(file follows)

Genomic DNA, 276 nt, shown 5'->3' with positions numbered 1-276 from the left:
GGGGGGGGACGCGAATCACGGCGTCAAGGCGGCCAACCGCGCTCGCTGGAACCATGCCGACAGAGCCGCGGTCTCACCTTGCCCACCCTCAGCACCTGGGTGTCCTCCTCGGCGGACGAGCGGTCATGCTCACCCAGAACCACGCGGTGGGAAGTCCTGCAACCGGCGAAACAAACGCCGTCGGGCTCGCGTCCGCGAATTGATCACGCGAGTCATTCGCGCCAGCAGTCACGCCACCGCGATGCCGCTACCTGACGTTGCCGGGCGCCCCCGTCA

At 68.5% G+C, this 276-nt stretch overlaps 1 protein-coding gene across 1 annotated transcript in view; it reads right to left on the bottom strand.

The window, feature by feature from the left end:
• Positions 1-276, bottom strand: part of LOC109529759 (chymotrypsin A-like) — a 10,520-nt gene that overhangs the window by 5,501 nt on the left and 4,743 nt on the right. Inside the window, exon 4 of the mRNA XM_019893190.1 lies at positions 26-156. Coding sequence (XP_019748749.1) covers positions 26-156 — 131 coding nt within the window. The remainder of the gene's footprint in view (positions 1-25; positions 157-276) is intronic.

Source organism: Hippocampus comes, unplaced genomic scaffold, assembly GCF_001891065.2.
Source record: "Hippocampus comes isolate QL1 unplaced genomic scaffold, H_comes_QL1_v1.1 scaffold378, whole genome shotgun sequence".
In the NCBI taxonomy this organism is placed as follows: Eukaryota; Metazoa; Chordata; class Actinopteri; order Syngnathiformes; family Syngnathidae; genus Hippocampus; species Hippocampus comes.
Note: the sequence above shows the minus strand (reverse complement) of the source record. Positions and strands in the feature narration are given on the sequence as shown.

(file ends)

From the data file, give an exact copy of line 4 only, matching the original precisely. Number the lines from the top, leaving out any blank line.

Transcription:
The window, feature by feature from the left end: